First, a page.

We show our trust by bearing fruit. Fruit? In a desert? We are in a desert, and God wants us to bear fruit. We bear fruit by trusting in God’s patience with us (in the parable he gives the fig tree four chances to get its act together), and, as Jesus tells us, by repentance. Lent is about repentance, not just for our sins, but for the sins of the whole world. The Church teaches us three ways to prepare fertile and fruitful soil: fasting, prayer, and almsgiving.

Penance prepares the soil, but the sacraments are how we draw close to Christ and the Holy Spirit. Jesus waters the soil with his own blood so that we can bear fruit. The Eucharist gives us strength for the journey, and the sacrament of Reconciliation puts us back on our feet and turns us back in the right direction. The fruits of the Spirit will come, as Scripture reminds us: charity, joy, peace, patience, kindness, goodness, generosity, gentleness, faithfulness, modesty, self-control, and chastity. By repentance and the sacraments we gain the strength to bear these fruits. Otherwise, we’ll lose our bearings and never get out of the desert.

In today’s Second Reading St. Paul gives a good piece of advice to those who are spiritually presumptuous: “whoever thinks he is standing secure should take care not to fall.” Life is an exodus and a desert. Through Baptism we’ve left the slavery of sin (Egypt) behind, and the world may materially present itself as a potential oasis, but in faith we know everything in it is fleeting compared to the Promised Land of Heaven. Are you taking a direction in your life that is headed toward Heaven or are you content with wandering around in the desert? The Lord will lead you to the Promised Land if you let him.

Readings: Exodus 3:1–8a, 13–15; Psalm 103:1–4, 6–8, 11; 1 Corinthians 10:1–6, 10–12; Luke 13:1–9. See also 3rd Sunday of Lent, Cycle C and 29th Week in Ordinary Time, Saturday.

2nd Sunday of Lent, Cycle C (2)

This Sunday we remember the Lord’s Transfiguration, when he appears to his closest disciples flanked by Moses and Elijah. Our Lord is revealed as the fulfillment of the Law and the Prophets, and Lent is a time for remembering that in Christ all the promises made by the Lord to mankind throughout salvation history are fulfilled.

In today’s First Reading the Lord rewards Abram’s faith in the Lord’s promise that he would have countless descendants. This faith was seen as righteousness (see Genesis 15:6): it showed that Abram was pleasing to God, a thought St. Paul would later develop in his letters (see Romans 4:9). We are those descendants, because we call Abram (later renamed Abraham by the Lord) our father in faith.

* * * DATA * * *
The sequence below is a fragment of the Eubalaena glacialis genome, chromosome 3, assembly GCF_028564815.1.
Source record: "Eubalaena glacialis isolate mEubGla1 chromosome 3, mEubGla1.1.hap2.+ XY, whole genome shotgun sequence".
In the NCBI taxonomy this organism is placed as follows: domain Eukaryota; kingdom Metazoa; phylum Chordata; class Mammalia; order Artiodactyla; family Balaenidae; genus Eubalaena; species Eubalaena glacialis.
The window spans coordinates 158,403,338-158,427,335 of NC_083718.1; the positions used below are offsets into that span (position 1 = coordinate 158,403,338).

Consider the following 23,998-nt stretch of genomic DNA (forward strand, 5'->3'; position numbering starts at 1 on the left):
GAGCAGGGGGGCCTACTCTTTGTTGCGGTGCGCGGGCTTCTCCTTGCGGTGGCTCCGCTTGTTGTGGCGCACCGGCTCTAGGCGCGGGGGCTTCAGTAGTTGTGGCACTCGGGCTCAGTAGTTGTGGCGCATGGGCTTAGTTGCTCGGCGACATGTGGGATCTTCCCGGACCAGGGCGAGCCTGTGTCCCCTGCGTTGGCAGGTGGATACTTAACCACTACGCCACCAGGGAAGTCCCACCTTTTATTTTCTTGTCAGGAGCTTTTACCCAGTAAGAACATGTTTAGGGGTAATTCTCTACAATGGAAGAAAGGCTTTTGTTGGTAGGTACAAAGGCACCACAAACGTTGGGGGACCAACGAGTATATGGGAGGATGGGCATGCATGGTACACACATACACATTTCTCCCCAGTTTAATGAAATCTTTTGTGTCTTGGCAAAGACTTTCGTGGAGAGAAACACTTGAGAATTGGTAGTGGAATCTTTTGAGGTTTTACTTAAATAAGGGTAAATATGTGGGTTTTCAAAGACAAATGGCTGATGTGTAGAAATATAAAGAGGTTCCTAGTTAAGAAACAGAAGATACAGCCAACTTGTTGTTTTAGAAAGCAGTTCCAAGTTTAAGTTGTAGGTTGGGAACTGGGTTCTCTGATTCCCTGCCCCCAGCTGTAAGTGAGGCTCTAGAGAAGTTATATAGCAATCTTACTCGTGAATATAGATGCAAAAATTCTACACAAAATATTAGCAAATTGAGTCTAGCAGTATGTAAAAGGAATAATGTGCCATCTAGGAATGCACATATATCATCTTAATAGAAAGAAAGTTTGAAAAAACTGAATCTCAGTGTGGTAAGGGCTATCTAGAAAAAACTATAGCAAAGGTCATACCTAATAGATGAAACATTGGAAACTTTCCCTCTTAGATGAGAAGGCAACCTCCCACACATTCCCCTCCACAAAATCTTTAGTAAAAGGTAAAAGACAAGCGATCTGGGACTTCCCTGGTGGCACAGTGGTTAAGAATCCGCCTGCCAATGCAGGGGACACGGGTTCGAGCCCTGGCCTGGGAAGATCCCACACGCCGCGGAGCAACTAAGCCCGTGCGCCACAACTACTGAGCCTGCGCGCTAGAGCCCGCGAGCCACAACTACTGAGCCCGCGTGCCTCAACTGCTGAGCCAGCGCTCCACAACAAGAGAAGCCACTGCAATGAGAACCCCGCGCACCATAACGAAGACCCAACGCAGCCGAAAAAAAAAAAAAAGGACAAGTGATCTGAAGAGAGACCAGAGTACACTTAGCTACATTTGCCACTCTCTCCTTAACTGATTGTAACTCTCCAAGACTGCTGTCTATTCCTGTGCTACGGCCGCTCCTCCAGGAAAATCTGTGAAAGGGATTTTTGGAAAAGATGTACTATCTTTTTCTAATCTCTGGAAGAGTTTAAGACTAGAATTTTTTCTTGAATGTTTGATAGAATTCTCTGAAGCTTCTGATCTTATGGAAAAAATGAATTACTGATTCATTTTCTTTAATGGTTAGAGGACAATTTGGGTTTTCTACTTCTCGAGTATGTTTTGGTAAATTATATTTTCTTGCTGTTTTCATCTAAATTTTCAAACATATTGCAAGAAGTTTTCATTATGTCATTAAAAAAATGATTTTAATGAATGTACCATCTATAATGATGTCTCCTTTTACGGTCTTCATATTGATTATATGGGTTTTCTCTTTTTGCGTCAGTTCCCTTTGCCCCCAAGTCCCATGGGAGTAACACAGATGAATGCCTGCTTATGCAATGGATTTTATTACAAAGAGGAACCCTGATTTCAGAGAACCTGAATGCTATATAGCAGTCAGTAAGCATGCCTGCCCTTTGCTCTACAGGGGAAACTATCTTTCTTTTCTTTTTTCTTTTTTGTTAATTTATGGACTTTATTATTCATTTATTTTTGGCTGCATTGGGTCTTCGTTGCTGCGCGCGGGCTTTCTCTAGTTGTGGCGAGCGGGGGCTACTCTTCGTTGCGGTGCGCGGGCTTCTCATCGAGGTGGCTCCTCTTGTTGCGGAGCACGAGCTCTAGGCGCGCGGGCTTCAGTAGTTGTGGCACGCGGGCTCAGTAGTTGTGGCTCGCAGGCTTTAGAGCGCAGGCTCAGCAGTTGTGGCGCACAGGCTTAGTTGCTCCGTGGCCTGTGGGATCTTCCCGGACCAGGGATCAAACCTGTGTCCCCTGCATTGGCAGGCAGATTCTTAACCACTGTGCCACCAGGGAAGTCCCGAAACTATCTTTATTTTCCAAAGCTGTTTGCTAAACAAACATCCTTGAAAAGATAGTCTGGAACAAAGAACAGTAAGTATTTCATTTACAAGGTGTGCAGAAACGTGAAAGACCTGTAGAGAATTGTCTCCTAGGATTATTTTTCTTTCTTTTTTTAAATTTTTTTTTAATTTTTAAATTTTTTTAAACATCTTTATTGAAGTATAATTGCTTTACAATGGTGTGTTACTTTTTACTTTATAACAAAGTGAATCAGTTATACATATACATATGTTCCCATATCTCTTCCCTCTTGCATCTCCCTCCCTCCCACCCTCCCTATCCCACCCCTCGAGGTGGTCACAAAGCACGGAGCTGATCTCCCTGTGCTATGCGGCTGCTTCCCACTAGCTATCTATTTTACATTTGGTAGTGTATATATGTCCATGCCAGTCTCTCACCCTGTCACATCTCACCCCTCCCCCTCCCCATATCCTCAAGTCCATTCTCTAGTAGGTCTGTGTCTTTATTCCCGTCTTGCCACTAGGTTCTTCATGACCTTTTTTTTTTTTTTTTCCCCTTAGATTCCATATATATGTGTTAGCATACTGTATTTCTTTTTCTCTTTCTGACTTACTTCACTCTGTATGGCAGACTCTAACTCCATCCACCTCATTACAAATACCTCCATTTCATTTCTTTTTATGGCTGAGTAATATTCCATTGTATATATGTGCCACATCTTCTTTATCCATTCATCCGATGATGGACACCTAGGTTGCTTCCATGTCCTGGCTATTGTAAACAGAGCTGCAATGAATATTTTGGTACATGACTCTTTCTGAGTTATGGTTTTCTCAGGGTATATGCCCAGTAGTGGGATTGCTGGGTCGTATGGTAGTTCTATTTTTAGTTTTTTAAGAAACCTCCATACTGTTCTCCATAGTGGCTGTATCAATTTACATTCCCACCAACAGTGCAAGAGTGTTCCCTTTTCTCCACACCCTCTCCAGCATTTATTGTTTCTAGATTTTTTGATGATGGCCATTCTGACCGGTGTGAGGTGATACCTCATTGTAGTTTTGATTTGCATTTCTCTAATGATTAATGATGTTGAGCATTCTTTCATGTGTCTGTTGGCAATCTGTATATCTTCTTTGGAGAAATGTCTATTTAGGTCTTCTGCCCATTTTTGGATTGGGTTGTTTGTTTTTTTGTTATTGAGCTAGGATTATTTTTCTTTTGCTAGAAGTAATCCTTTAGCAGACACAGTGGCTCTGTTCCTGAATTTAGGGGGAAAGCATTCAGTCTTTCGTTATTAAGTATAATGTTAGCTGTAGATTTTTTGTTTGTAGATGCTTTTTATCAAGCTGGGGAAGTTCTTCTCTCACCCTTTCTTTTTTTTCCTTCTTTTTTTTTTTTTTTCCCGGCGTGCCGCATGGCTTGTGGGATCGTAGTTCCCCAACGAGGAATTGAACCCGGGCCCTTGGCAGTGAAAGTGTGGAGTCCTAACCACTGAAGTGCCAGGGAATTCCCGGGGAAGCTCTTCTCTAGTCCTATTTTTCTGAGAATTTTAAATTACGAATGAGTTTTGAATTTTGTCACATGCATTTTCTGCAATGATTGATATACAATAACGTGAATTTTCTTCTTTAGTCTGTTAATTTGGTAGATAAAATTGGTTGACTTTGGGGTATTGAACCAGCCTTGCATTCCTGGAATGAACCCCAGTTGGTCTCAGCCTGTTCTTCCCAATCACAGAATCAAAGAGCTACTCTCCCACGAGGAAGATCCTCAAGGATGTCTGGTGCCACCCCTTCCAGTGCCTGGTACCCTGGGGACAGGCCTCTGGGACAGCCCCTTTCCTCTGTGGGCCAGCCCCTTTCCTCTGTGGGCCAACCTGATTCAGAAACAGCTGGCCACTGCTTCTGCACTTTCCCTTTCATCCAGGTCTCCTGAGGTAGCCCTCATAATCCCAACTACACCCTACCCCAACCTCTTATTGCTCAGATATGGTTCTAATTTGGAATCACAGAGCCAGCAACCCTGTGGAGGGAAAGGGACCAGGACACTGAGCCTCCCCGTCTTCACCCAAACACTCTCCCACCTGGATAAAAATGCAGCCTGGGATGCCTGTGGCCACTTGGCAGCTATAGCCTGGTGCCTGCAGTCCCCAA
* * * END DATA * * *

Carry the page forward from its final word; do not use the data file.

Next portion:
The Lord also promised Abram that the land he was dwelling in would be his; his nomadic existence would one day end and he’d have a place he could truly call home. Abram asked how he would know, and the Lord instructed him to prepare the ceremony for establishing a covenant. In Abram’s time, two people entering into covenant would walk between sacrificed animals that had been split in half as a way of saying they’d bring that same fate upon themselves if they broke the covenant. In this moment of salvation history this insight into God’s relationship with those who have faith is something murky, even terrifying. Abram didn’t even have to make the walk; the Lord offered freely to enter into the covenant, and it was a disproportionate act of generosity on his part. Abram persevered in his faith and God’s promises were fulfilled.

In today’s Second Reading Paul laments those who have become enemies of the Cross of Christ and chosen comfort over the difficult path of renunciation that true glory requires. In a mysterious way, when covenants with God were broken left and right throughout salvation history, the Lord did take the punishment upon himself, sparing his people, to the point that the Son shed his blood to establish a new and everlasting covenant. He reminds us that we are citizens of Heaven and that is where we should be headed. The Cross is the way; there are no detours, no shortcuts. At the Transfiguration Our Lord reveals his divinity and also shows the glory we will experience if we take up our cross every day and follow him.

The Lord in today’s Gospel is preparing his disciples for the trials of faith they’re about to endure when he is handed over in Jerusalem to suffer his Passion. They have an experience of God in great contrast from Abram’s experience: from something vague and confusing to something blindingly insightful, so much so that confusion and fright comes from trying to process it all. On the mountaintop they see Christ in his glory; his divinity shines through. They see two of the greatest holy men of their salvation history flanking him: Elijah and Moses, who speak of what Our Lord must endure. They receive a revelation of the Trinity: the Son in his divinity, the Holy Spirit in the cloud overshadowing them, and the Father speaking from the cloud. It is all still veiled in mystery, but it’s like a light along a dark road that encourages you to keep moving forward.

The Lord promises us many things, but it is contingent upon doing our part. Lent is a time for renewing the promises we’ve made in response to Our Lord keeping his. We still have many weeks of Lent before Our Lord’s Passion and Glory. Let’s continue along the path of the Cross through contemplating these mysteries and living our Lenten resolutions well, knowing it is the only path to the fulfillment of God’s promises.

Readings: Genesis 15:5–12, 17–18; Psalm 27:1, 7–9, 13–14; Philippians 3:17–4:1; Luke 9:28b–36. See also 2nd Sunday of Lent, Cycle CTransfiguration of the Lord, Cycle B and 2nd Week of Advent, Saturday.